In 1758 the British Government again resolved to reduce Louisbourg in Cape Breton. For that purpose a large fleet of transports, conveying military forces under Major‑General Amherst and Major‑General Wolfe, was assembled at Halifax. The siege lasted from June 2 to July 26, when the French forces surrendered and the stronghold passed forever into the possession of the British. The troops engaged in this memorable siege were the 1st, 15th, 17th, ZZd, 28th, 35th 4oth, 45th, 47th, 48th, and 58th Foot Regiments; two battalions of the Royal American (both) Regiment, and Fraser's (78th) Highlanders. Of those regiments, all but four are known to have had Lodges attached to them at the time of the siege. It is also known that within a short time after the siege, Lodges were also attached to the four exceptions.
In passing it should be noted that the Lodge attached to the 1st Foot Regiment, Lodge No. 11, was the first Military Lodge ever established. It remained in existence until 1847. It is also interesting that Lodge No. 74, at tached to the Zd battalion of this regiment while at Louisbourg, later wintered at Albany, New York, and while there " granted a Deputation " to form the Lodge which is now listed as Lodge No. 3 on the New York Registry.
The Lodge in the ZZd Regiment, while wintering at Louisbourg, Worked under an Irish Warrant. This Warrant, we are told, " was lost the following year in the Mississippi." Then, in 176o, the regiment was stationed at Crown Point, New York. Shortly afterwards the Brethren applied for a Scottish Warrant under the title of Moriah Lodge, No. 132. In 1782 the ZZd Regiment was stationed at New York City and there united on December 5 of that year, the Lodge attached to it with eight other Lodges to form the Grand Lodge of New York.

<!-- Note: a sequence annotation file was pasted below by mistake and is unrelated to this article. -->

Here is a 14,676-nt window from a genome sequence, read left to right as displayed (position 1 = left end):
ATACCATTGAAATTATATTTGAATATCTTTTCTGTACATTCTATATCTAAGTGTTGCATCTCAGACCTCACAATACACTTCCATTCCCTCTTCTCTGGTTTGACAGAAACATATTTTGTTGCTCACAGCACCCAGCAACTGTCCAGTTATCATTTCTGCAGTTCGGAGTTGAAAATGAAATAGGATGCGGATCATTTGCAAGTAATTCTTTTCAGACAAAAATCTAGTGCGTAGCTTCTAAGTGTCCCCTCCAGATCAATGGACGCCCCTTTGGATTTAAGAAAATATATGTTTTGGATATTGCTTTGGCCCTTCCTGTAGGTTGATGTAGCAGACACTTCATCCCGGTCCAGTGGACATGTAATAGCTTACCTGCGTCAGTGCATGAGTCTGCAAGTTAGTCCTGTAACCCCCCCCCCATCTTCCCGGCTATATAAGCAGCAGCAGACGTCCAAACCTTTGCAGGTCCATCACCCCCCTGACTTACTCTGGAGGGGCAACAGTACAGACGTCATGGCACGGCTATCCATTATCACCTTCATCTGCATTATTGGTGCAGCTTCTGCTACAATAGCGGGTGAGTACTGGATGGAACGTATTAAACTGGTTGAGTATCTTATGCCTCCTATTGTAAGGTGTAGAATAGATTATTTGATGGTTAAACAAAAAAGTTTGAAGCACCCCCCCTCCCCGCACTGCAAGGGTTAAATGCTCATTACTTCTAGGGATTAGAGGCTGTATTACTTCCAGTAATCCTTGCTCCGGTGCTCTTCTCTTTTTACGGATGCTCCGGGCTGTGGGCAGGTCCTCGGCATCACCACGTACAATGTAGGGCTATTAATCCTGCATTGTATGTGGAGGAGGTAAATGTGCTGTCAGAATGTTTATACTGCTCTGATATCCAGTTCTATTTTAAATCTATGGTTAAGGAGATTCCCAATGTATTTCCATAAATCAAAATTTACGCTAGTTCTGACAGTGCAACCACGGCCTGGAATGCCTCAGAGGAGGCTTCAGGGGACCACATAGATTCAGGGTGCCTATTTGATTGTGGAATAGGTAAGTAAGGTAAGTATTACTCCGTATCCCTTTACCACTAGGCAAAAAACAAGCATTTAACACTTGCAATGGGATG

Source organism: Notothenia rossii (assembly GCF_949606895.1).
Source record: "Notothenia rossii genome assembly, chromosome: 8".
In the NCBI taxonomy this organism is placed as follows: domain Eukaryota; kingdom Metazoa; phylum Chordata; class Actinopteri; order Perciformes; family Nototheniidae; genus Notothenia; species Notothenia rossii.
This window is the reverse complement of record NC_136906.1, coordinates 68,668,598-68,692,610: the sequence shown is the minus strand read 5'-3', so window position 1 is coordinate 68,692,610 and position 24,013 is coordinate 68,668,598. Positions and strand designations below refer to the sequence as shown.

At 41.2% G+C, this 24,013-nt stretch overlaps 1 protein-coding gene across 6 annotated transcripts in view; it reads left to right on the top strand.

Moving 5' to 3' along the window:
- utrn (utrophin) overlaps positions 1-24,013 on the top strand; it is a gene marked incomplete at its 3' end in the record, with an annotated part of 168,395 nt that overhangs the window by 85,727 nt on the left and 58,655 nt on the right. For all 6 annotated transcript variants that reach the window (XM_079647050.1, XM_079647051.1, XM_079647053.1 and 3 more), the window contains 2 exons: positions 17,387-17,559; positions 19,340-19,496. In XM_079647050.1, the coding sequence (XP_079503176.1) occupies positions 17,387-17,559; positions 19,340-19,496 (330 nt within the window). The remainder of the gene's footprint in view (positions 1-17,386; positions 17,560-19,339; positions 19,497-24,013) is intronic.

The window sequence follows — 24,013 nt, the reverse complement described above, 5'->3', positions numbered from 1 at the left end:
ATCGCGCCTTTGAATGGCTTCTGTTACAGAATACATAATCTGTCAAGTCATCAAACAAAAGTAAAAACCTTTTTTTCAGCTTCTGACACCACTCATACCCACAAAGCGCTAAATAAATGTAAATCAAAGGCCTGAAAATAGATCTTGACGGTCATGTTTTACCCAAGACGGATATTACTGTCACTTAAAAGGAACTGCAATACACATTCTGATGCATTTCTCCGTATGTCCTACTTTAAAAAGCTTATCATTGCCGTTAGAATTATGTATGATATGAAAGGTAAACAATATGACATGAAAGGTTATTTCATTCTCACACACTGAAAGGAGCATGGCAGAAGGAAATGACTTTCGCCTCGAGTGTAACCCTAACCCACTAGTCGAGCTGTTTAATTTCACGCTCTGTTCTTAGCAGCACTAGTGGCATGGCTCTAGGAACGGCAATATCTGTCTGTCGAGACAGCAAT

The Warrant for the Lodge in the 28th Regiment was granted on November 13, 1758, by Colonel Richard Gridley, Junior Grand Warden of the St. John's OF CANADA AND NEWFOUNDLAND 35 Grand Lodge of Boston, and a member of the British expeditionary forces. In the following year the regiment and its Lodge were at Quebec ...
Lodge No. 136, attached to the 17th Regiment, was at Annapolis Royal from 1756 to 1758, whence it proceeded to Louisbourg, and later to Quebec, where it took part in the capture of that city in 1759. The next year it was lo cated at Montreal. On returning to England, the Lodge, under the title of Unity Lodge, took a new Warrant, which was registered as No. 169 ...
Among the many distinguished names on the Rolls of the Craft in Nova Scotia that have not already been mentioned, are those of Major‑General Paul Mascareno, colonel of the 40th Regiment and lieutenant‑governor from 1740 to 1749 Major‑General John Bradstreet, later the captor of Fort Frontenac; the Hon. Edward Cornwallis, founder of Halifax and governor from 174.9 to 1572.; Admiral Lord Colville, the first Initiate in the " First Lodge," of Halifax, later " Deputy Grand Master of North America;" General Charles Lawrence, who served in Flanders, the West Indies, and at Louisbourg, and was governor of Nova Scotia from 1754 to 1760; Sir William Campbell, first attorney‑general of the Province of Cape Breton and later Chief Justice of Upper Canada; MajorGeneral John Despard, Commandant in Cape Breton about the year 1800 ...
The masters and wardens of the following Lodges, viz: No. 1192 in the 47th Regiment, No. 2118 in the 48th Regiment, No. 245 in the 115th Regiment, Dispensation 1136 in the 43rd Regiment, Dispensation 1195 in the Artillery, all of the Registery of Ireland, and No. 11, of Louisbourg warrant ...
1758.‑Capitulation of Louisbourg, July 26: a Lodge formed there in the 28th Foot by Richard Gridley, November 13. A Warrant‑No. 69‑granted by the Antient Grand Lodge of England to Philadelphia. After this year there were only‑in that city‑‑one or two notices of any Lodges under the older (English) sanction. Scottish Charters were issued by the Grand Lodge and Mother Kilwinning respectively to Brethren at Fredericksburg and Tappahannock (Virginia) ...